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Marshall's concussion charge

Doctors at UCLA and a company called TauMark say they've found the holy grail of concussion research: a scan to detect chronic traumatic encephalopathy (CTE) in athletes who are still alive. If the new test proves valid -- results are promising but preliminary -- it could change the lives of thousands of players. To see how, Peter Keating talked with former Giants All-Pro defensive end Leonard Marshall, who recently learned he tested positive for CTE.

Peter Keating: You're one of the first players to go through this new brain scan. What was it like to see the results?
Leonard Marshall: It's crazy. [Shows scan of his damaged amygdala -- the brain's impulse control center -- on his cellphone.] That's me. And it scares the life out of me ... . I love my daughter Arianna more than I love life, and I would rather die than see something happen to my child. ... I'm concerned that the NFL won't be there for that little girl. I'm concerned that "NFL" means no f---ing love for that little girl.

Keating: You sued the NFL, and the league is reportedly settling its concussion lawsuits for $765 million. Where does a former player like you, who's having cognitive problems but doesn't have dementia or ALS, fit into that deal?
Marshall: I don't think it's been clearly conveyed to me exactly what the deal is. I think it's not enough money. I think the NFL is going to have a huge problem. They are afraid they are going to have to pay 18,000 players $2 million, $3 million, $4 million each that are diagnosed with this. Or is it that they want 18,000 players to kill themselves because they thought they had CTE, start cutting open brains of 18,000 players and then say: "Well, he don't have it. He don't need anything." At this point in the game, what is it? Most of these guys that are in this situation with CTE, do you think an insurance company is going to write them a life insurance policy at this point?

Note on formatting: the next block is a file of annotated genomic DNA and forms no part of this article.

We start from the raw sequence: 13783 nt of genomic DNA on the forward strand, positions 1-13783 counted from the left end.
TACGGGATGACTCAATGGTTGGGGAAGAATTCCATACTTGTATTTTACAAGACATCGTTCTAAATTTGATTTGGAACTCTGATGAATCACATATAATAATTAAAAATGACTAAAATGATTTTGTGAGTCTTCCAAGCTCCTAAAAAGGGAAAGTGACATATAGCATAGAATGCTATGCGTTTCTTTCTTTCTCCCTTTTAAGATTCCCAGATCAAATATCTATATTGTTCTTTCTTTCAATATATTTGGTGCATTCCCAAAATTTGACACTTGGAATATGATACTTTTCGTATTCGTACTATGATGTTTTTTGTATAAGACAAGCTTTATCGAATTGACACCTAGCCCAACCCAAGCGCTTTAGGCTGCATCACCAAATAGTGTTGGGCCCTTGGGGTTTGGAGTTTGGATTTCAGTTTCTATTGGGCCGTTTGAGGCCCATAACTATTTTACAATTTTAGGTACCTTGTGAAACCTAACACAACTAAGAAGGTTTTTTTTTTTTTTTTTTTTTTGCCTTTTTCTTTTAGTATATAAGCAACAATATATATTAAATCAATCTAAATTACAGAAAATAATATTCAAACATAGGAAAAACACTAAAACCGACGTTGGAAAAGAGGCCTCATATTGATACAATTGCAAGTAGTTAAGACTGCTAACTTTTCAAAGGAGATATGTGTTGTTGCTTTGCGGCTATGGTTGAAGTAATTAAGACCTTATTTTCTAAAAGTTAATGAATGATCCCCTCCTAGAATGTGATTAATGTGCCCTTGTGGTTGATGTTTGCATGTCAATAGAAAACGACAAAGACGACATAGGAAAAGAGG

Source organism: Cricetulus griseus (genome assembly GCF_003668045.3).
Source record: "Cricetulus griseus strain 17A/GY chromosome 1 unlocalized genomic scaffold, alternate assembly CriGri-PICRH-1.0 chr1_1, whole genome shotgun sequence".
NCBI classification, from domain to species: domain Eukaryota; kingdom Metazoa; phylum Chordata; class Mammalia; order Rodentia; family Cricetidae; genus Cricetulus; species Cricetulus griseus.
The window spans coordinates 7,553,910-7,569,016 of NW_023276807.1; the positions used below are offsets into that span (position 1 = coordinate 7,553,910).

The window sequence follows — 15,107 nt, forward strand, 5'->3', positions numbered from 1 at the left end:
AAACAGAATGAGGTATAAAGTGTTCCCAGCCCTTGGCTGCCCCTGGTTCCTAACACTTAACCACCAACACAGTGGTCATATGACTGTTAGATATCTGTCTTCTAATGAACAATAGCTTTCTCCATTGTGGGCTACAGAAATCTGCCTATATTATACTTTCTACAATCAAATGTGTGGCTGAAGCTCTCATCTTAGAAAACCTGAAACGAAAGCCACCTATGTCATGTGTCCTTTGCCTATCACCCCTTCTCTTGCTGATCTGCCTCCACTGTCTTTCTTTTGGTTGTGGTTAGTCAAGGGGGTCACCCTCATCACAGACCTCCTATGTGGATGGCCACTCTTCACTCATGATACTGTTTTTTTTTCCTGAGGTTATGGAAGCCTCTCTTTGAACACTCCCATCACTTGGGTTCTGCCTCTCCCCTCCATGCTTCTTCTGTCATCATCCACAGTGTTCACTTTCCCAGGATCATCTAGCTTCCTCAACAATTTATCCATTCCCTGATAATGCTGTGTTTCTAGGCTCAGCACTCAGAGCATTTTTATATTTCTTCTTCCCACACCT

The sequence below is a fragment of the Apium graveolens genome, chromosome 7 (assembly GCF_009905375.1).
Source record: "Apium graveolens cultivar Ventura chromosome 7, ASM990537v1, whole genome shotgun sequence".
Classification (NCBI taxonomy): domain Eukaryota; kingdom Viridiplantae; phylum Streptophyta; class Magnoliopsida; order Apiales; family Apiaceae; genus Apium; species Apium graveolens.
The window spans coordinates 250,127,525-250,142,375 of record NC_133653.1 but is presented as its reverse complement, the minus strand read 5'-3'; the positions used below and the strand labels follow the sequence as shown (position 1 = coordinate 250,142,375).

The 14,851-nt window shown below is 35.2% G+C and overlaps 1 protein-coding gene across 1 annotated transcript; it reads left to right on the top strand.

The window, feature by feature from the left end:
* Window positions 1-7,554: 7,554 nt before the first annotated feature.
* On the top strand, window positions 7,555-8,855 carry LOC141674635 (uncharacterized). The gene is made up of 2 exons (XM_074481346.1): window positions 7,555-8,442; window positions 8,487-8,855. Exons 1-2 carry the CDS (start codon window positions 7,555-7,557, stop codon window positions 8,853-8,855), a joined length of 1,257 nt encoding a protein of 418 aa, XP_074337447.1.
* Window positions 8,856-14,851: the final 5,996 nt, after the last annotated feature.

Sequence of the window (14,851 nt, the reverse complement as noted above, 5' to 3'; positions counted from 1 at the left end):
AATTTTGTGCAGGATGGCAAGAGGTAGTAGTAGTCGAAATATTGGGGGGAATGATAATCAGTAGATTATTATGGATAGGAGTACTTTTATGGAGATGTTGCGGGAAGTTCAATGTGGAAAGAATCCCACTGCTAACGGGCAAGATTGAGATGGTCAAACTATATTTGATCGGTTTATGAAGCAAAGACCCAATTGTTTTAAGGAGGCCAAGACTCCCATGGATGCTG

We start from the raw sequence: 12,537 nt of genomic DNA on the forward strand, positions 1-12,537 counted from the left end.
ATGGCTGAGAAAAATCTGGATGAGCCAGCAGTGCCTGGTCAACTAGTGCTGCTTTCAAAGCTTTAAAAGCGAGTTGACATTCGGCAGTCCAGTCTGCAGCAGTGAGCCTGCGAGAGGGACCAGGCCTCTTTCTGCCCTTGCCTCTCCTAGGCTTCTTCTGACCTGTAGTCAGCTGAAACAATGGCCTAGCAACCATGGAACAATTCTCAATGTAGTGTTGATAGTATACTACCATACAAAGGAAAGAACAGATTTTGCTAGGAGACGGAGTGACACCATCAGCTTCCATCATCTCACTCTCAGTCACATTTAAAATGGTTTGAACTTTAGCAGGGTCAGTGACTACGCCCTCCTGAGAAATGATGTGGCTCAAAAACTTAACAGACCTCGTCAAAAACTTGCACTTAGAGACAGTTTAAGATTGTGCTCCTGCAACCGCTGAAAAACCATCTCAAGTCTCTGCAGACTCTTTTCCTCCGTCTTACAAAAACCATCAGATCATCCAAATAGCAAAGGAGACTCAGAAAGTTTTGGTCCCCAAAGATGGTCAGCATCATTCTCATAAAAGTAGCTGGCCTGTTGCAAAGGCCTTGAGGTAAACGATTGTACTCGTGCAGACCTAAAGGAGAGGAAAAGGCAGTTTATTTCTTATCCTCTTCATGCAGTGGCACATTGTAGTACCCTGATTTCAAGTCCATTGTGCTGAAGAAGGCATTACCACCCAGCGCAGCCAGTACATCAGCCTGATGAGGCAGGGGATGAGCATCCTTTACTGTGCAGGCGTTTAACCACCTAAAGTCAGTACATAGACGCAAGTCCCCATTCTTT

This is a job-related illness. The moral thing would be to take care of treatment and deal with the illness and those that are injured. We knew what we signed up for in terms of breaking an arm, injuring a foot, developing back issues -- all that stuff. But what we didn't sign up for is the unknown. You can ice-massage your neck, your back, your elbow. You can't ice-massage headaches, loss of memory, your ability to communicate. You cannot ice-massage suicidal thoughts. You can't fix that on your own. Because you have all this cognitive bull going on.

Keating: How do you focus on the hope that can come out of knowing what's going on in your brain, instead of succumbing to the despair that overcame players like Dave Duerson, a teammate of yours?
Marshall: It's very easy to sit back and go, "Oh poor me," and look at the football field and hate it. The reaction now is: How do I deal with this and move forward? Do I sit back and cry in my beer, or do I force the powers that be to take notice, and then fix it? Because if you don't remedy the problem now, it's only going to get bigger, badder and worse.

Keating: How do you try to keep yourself mentally healthy?
Marshall: I hired someone to help me get back on track in understanding credit and finance again, understanding some of the things that I had short-term memory loss with. ... Testosterone therapy puts a little pep in your step, and I think it will help my overall wellness.

I'm right now involved with doctors ... to come up with a traumatic-brain-injury platform that will be pretty much second to none. I'm talking about aggressive medicine and ways to treat children and adults that have cognitive issues, whether it be from falling off a bike without a helmet, to having multiple concussions as a result of playing a sport ... . I've been doing this now for about five years.

Keating: It's going to take a lot of work for other players to figure out what's best for them and to avoid the snake oil that's out there.
Marshall: I feel for the guys who are not on top of their game. I feel for the guys [who are] ill-advised and ill-informed. And I don't know what they are going to do. Because the disconnect is real.

I feel I gotta do what I gotta do every day to see the world for what it is now. Not for what it used to be, but for what it is now, and what I want to get out of it. Because if I feel sorry for myself, I'm going to go in the tank.

I don't want to go in the tank.

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